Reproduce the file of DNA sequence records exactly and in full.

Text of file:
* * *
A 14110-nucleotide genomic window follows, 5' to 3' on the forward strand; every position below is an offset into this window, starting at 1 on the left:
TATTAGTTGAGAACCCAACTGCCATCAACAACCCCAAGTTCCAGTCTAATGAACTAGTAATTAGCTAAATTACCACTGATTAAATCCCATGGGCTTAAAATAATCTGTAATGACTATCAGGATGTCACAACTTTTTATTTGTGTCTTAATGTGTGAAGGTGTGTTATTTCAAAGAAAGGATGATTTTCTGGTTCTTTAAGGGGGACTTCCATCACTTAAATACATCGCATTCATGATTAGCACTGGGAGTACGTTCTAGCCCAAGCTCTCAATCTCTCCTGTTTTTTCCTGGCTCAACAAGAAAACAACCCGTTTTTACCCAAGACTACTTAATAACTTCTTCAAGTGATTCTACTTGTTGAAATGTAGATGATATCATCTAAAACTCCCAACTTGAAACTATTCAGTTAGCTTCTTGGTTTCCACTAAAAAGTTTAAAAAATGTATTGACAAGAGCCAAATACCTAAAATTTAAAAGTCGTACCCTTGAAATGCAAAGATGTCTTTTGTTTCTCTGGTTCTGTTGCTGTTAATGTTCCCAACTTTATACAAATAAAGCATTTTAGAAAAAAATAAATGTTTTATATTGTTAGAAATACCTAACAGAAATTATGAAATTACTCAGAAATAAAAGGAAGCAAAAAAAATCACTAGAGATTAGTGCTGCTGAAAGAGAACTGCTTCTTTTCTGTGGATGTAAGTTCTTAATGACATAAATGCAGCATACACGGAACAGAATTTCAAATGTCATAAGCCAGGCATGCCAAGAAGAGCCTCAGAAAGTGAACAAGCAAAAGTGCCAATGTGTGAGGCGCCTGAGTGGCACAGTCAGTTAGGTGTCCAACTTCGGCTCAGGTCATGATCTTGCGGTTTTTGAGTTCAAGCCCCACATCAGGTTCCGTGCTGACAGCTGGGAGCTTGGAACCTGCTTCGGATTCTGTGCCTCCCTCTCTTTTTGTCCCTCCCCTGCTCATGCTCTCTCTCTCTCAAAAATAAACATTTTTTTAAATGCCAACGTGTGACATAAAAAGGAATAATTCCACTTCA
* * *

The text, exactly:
A 14110-nucleotide genomic window follows, 5' to 3' on the forward strand; every position below is an offset into this window, starting at 1 on the left:
TATTAGTTGAGAACCCAACTGCCATCAACAACCCCAAGTTCCAGTCTAATGAACTAGTAATTAGCTAAATTACCACTGATTAAATCCCATGGGCTTAAAATAATCTGTAATGACTATCAGGATGTCACAACTTTTTATTTGTGTCTTAATGTGTGAAGGTGTGTTATTTCAAAGAAAGGATGATTTTCTGGTTCTTTAAGGGGGACTTCCATCACTTAAATACATCGCATTCATGATTAGCACTGGGAGTACGTTCTAGCCCAAGCTCTCAATCTCTCCTGTTTTTTCCTGGCTCAACAAGAAAACAACCCGTTTTTACCCAAGACTACTTAATAACTTCTTCAAGTGATTCTACTTGTTGAAATGTAGATGATATCATCTAAAACTCCCAACTTGAAACTATTCAGTTAGCTTCTTGGTTTCCACTAAAAAGTTTAAAAAATGTATTGACAAGAGCCAAATACCTAAAATTTAAAAGTCGTACCCTTGAAATGCAAAGATGTCTTTTGTTTCTCTGGTTCTGTTGCTGTTAATGTTCCCAACTTTATACAAATAAAGCATTTTAGAAAAAAATAAATGTTTTATATTGTTAGAAATACCTAACAGAAATTATGAAATTACTCAGAAATAAAAGGAAGCAAAAAAAATCACTAGAGATTAGTGCTGCTGAAAGAGAACTGCTTCTTTTCTGTGGATGTAAGTTCTTAATGACATAAATGCAGCATACACGGAACAGAATTTCAAATGTCATAAGCCAGGCATGCCAAGAAGAGCCTCAGAAAGTGAACAAGCAAAAGTGCCAATGTGTGAGGCGCCTGAGTGGCACAGTCAGTTAGGTGTCCAACTTCGGCTCAGGTCATGATCTTGCGGTTTTTGAGTTCAAGCCCCACATCAGGTTCCGTGCTGACAGCTGGGAGCTTGGAACCTGCTTCGGATTCTGTGCCTCCCTCTCTTTTTGTCCCTCCCCTGCTCATGCTCTCTCTCTCTCAAAAATAAACATTTTTTTAAATGCCAACGTGTGACATAAAAAGGAATAATTCCACTTCA